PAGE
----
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Hillary gets special protection on Wikipedia, the free encyclopedia that protects criminals

Hillary Clinton

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(NaturalNews) A wave of scandals have so far done little to damage Hillary Rodham Clinton's image, at least in the eyes of the editors of The New York Times and the individual who maintains her Wikipedia page.

The NYT editors continue to lavish praise on her and promote her as a shoo-in for the Democratic presidential nomination in 2016 (much the way the Times and other mainstream media legacy papers did in 2008, when she lost the nomination to a senator from Illinois with little governing experience).

This, while any hint of scandal is conveniently omitted from her Wikipedia page by its sole editor, Jonathan Schilling, a.k.a. "Wasted Time R," who has been jealously guarding the page against slanders, charges of corruption, accusations and other blemishes.

Even if they are part of her "history."

As reported by Truth Revolt:

Leading up to Hillary's failed bid for the Democratic presidential nomination in 2008, Schilling's significant role in the shaping of the image of the former first lady was the subject of several interviews and articles, including pieces by NPR, BBC, Canadian Radio, and New Republic.

"I figure if you're going to be doing this ... you might as well own up to who you are," Schilling said.

Such wonderful headlines

Hillary's so-called "Wikipedia Watchdog," on the heavily footnoted page, nonetheless is effusive in his praise for the former First Lady and Secretary of State. A quick perusal of the footnoted articles include these:

"Barack Obama, Hillary Clinton extend run as most admired" - Gallup press release

"Poll: A third of Americans believe Clinton would've been a better president" - Yahoo News

"Hillary Clinton favorable near her all-time high" - Gallup

"Hillary Clinton leads the pack in Bloomberg popularity poll" - Politics Daily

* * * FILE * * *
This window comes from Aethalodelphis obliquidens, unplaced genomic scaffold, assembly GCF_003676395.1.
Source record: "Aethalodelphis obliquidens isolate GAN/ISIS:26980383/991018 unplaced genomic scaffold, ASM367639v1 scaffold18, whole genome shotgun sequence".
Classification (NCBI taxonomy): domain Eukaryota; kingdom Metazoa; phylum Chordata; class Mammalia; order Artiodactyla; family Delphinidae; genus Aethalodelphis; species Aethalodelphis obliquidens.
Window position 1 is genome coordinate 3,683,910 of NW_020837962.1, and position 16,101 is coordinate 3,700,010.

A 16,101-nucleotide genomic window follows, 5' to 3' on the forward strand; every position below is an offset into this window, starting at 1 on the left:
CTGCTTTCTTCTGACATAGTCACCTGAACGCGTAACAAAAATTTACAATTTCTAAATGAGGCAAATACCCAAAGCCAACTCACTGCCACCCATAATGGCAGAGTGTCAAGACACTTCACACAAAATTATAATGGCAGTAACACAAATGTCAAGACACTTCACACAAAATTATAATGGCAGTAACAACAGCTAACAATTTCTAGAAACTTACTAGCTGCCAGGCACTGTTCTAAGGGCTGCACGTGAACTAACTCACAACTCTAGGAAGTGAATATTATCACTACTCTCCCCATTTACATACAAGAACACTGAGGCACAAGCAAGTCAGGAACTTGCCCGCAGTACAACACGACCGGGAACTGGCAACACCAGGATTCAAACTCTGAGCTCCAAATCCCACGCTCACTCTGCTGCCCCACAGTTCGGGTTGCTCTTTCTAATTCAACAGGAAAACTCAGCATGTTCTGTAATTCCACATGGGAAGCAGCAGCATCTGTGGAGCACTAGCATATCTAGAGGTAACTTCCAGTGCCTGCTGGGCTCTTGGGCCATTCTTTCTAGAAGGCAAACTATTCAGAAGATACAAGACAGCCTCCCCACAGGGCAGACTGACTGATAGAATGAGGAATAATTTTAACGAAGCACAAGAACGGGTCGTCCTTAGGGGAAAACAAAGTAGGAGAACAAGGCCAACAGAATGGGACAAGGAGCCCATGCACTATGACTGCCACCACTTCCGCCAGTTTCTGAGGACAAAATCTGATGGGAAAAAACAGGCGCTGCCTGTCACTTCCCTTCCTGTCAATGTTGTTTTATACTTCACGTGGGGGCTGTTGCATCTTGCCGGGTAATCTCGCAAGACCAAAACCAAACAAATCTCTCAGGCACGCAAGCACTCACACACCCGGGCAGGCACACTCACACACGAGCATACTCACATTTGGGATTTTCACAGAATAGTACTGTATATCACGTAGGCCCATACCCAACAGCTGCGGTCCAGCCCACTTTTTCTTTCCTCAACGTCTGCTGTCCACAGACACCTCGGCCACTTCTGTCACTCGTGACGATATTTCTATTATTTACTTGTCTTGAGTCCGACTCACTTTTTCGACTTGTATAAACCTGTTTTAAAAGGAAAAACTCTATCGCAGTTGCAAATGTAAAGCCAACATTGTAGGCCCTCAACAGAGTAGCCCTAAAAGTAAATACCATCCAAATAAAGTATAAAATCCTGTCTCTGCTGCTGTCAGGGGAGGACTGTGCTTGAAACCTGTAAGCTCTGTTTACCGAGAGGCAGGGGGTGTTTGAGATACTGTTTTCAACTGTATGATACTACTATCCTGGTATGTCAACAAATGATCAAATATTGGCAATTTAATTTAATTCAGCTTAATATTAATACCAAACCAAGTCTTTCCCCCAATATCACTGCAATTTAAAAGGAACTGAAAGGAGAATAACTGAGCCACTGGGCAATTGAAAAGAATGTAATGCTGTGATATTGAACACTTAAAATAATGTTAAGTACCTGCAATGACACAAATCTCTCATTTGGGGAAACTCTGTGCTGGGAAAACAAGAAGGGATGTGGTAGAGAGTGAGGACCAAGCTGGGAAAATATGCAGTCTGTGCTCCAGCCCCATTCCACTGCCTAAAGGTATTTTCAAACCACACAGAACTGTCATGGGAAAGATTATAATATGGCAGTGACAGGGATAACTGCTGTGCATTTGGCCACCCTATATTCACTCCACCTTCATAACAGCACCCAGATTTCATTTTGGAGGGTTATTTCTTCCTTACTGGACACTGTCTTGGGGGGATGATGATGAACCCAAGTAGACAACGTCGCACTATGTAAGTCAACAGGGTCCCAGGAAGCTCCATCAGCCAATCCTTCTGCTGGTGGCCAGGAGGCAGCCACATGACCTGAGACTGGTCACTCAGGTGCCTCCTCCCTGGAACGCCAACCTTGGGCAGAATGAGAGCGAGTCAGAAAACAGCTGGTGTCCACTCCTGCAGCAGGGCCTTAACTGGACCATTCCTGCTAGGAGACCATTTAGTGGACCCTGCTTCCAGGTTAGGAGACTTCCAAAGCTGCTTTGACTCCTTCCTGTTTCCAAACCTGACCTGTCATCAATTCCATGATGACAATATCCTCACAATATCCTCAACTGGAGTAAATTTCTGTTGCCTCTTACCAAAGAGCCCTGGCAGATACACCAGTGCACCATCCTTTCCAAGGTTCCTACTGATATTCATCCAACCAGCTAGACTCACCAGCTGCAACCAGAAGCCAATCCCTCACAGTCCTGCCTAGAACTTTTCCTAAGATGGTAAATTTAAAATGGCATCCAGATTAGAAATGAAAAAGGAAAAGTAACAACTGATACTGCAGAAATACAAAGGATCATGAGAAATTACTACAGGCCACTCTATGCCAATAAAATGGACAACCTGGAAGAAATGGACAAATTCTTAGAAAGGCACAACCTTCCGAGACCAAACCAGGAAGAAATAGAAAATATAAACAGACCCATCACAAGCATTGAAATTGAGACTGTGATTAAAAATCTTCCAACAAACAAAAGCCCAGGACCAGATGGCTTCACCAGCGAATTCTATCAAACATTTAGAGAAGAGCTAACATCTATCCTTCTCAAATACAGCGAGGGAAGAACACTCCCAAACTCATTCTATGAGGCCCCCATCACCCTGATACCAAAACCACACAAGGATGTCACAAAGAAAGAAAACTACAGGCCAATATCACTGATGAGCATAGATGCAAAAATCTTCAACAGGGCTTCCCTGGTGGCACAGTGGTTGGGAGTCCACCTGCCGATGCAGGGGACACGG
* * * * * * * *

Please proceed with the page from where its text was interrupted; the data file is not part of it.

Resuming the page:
"Letting Hillary be Hillary" - Newsweek

"Women's support for Clinton rises in wake of perceived sexism" - The New York Times

And so on. Getting the picture that Hillary Clinton is a) the next president-in-waiting and that, b) she has done/can do no wrong based on this kind of character protection is understandable, even if it is illusory.

In an article about the wiki pages of Clinton and President Obama, Eve Fairbanks of the New Republic magazine described Schilling as "the man who protects Hillary's online self from the public's hatred."

What's more, he is dedicated to his unofficial job: In 2008, he estimated he spent 15 hours a week editing her page, with most of that, as Fairbanks noted, "standing watch over Hillary's page" so that no one else on the self-editing "encyclopedia" site could post anything damaging.

No wonder reputable academic institutions, colleges and universities won't allow students to use Wikipedia as a reference in term papers.

NJ.com reported in 2008 that even though Schilling said he voted for Clinton in the Democratic primary, he added that his goal wasn't to get her elected.

"I'm definitely not protecting the person. I'm definitely protecting the article as a fair and viable biography," Schilling said. "We have an obligation to remove anything untrue."

Here comes the 2016 censorship drive

Shouldn't that also include adding allegations, charges of corruption, and other unflattering but truthful, historical occurrences during her political career?

He added that he "constantly" has to "police" the page, lest it eventually contain something that he, obviously, wouldn't want on it.

That includes bogus charges as well, of course - like the time someone posted that she was a lesbian, or that she personally had longtime Rose Law Firm colleague, the late Vincent Foster, murdered.

But other charges - that she bungled security in Benghazi, that controversy erupted upon news she used her own personal email server which she placed at her home during her tenure as Secretary of State - are also part of Hillary Clinton's historical record. Yet that part of her career isn't getting much play - just passing references at best, no in depth reportage of the political and legal implications of such incidents.

Now that she's likely preparing for another White House bid, it looks like Schilling will be playing Hillary's top Wikipedia page cop once again.






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